The people began building permanent semi-subterranean houses, known as pithouses, in the alcoves as well as on the mesa top during this period.
The period from A.D. 750 to 1100 witnessed the development of the true pueblo, or village, architecture similar to styles existing in the Southwest today. During this “Developmental Pueblo Period” pottery-making flourished, new techniques of farming emerged, and trade became significant.
Pueblo people built this village about A.D. 850, when architecture was in an experimental stage. Water was obtained from springs and seeps at the heads of canyons and draws. Reservoirs were built to catch run-off from rain and snow. Fields of squash, beans and corn dotted the region. Although baskets remained common, pottery was the dominant craft.
Leaving the museum, I walked down as far as I could to the Spruce Tree House overlook, which was sadly closed because of rock falls.
I drove the Mesa Top Loop on Chapin Mesa but I didn’t stop everywhere because I knew some stops would be on my Aramak tour the following morning. I also wanted to get back to my room so I could enjoy a beer on my balcony before dinner.
I stopped at the Navajo Canyon and Sun Point Views, as well as the Square Tower House, for glimpses into the canyons. As much as I peered out at the canyons, I could never find the actual Square Tower House.
At Sun Point View, I could see both the mesa tops and the alcove dwellings. Although the Puebloans used the cliff alcoves throughout the entire time they lived in Mesa Verde, the cliff dwellings themselves were not built until the final 75-100 years of occupation. For over 600 years, these people lived primarily on the mesa tops.
I stopped briefly at Fire Temple, New Fire House, and Sun Temple. Sun Temple has a D-shaped symmetry, with twin kivas, following a preconceived design that must have required a community-wide effort to build. The structure was never completed; there is no evidence of a roof or roof timbers. Apparently construction stopped when the Anasazi people began to leave the area. Though the structure appears ceremonial, its exact function remains a mystery.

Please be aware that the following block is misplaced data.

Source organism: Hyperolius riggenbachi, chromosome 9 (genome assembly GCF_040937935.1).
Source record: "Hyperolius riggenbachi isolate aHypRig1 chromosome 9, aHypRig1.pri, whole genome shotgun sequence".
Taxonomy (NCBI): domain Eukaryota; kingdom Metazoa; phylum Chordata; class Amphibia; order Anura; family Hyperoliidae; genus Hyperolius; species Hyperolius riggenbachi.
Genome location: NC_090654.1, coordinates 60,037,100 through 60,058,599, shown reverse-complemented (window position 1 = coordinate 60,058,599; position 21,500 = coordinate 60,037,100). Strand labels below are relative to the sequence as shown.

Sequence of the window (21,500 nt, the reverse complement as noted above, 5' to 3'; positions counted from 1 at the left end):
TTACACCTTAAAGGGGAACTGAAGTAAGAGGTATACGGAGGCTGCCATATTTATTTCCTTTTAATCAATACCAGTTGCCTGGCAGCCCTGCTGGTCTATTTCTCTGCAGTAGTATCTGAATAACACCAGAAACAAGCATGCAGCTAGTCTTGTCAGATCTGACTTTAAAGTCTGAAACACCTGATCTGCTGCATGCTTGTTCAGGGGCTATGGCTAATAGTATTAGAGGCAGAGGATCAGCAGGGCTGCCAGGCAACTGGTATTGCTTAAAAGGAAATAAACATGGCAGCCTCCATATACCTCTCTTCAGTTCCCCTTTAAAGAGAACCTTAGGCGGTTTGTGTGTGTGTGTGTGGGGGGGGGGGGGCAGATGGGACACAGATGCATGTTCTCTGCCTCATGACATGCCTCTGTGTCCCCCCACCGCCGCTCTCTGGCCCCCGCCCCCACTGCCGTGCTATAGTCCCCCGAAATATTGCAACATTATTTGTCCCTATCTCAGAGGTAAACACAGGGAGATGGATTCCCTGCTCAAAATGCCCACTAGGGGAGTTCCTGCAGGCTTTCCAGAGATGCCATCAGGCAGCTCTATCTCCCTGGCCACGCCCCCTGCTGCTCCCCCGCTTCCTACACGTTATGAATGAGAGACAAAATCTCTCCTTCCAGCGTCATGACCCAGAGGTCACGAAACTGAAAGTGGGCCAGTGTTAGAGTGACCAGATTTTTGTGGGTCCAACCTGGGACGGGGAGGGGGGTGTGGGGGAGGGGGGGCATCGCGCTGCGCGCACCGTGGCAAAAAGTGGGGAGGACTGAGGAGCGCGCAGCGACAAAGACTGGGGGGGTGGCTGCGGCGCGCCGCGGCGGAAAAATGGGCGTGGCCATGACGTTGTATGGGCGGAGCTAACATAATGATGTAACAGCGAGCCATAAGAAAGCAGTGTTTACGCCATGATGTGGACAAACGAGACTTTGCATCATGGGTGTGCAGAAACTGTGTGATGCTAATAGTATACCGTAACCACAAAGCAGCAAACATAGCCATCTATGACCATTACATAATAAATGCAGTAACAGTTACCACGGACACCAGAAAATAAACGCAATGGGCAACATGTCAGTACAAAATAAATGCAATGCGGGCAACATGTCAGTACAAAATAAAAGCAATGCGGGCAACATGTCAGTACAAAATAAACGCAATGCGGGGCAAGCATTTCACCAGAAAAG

I was glad I stopped at the Cliff Palace View at nearly 7:00 p.m. as the light was perfect for photos. I wouldn’t find this to be the case when I took the tour the next morning. Cliff Palace is the largest cliff dwelling in North America. It is the crown jewel of Mesa Verde and an architectural masterpiece.
From the clifftop overlooks, the collection of rooms, plazas, and towers fits perfectly into the sweeping sandstone overhang that has largely protected it, abandoned and silent, since the 13th century. The construction of Cliff Palace was a major effort, taking place between 1190-1280. Its alcove is about 215 feet wide by 90 feet deep and 60 feet high. It includes about 150 rooms, 75 constructed open areas, 21 kivas and 2 “kiva-like” structures. It was inhabited by an estimated 100-120 people.
It was too early in the season to take the Cliff Palace tour. The tours would be offered the weekend after I left. I was able to take the Balcony House Tour, however, as I wrote about here.
The Far View Sites came before the cliff dwellings, when Ancestral Puebloans farmed the area; the community supported dozens of families. Starting around 800 A.D., they lived here for several centuries, farming the deep mesa-top soils, building their homes, and raising their families. It was one of the most densely populated regions of Mesa Verde. In the mid-1100s, there may have been at least 35 occupied villages and surrounding farm and garden plots within a half-mile-square-area.
I returned to the Far View Lodge and bought a Coors Light, took it to my room, and sipped it on the balcony while I scanned the day’s photos on my camera and watched the sinking sun.
At my 8:15 dinner reservation, I was seated at a window table in the Metate Rooom where I could enjoy the final dip of the sun below the horizon. My meal of Ancient Grain “Risotto” – asparagus, roasted mushrooms, wilted chard, oven dried tomatoes, and herb Parmesan breadcrumbs – was accompanied by fresh bread and tomato basil soup. All delicious!
And I got my sticker and cancellation for my first day at Mesa Verde in my National Park Passport.
*Sunday, May 20, 2018*
*Steps: 14,873 (6.3 miles)
“PHOTOGRAPHY” INVITATION: I invite you to create a photography intention and then create a blog post for a place you have visited. Alternately, you can post a thematic post about a place, photos of whatever you discovered that set your heart afire. You can also do a thematic post of something you have found throughout all your travels: churches, doors, people reading, people hiking, mountains, patterns, all black & white, whatever!
You probably have your own ideas about this, but in case you’d like some ideas, you can visit my page: photography inspiration.
I challenge you to post no more than 20-25 photos and to write less than 1,500 words about any travel-related photography intention you set for yourself. Include the link in the comments below by Wednesday, May 15 at 1:00 p.m. EST. When I write my post in response to this challenge on Thursday, May 16, I’ll include your links in that post.
This will be an ongoing invitation, every first and third (& 5th, if there is one) Thursday of each month. Feel free to jump in at any time. 🙂
I hope you’ll join in our community. I look forward to reading your posts!
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I invite you all to settle in and read a few posts from our wandering community. I promise, you’ll be inspired!
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Thanks to all of you who shared posts on the “photography” invitation. 🙂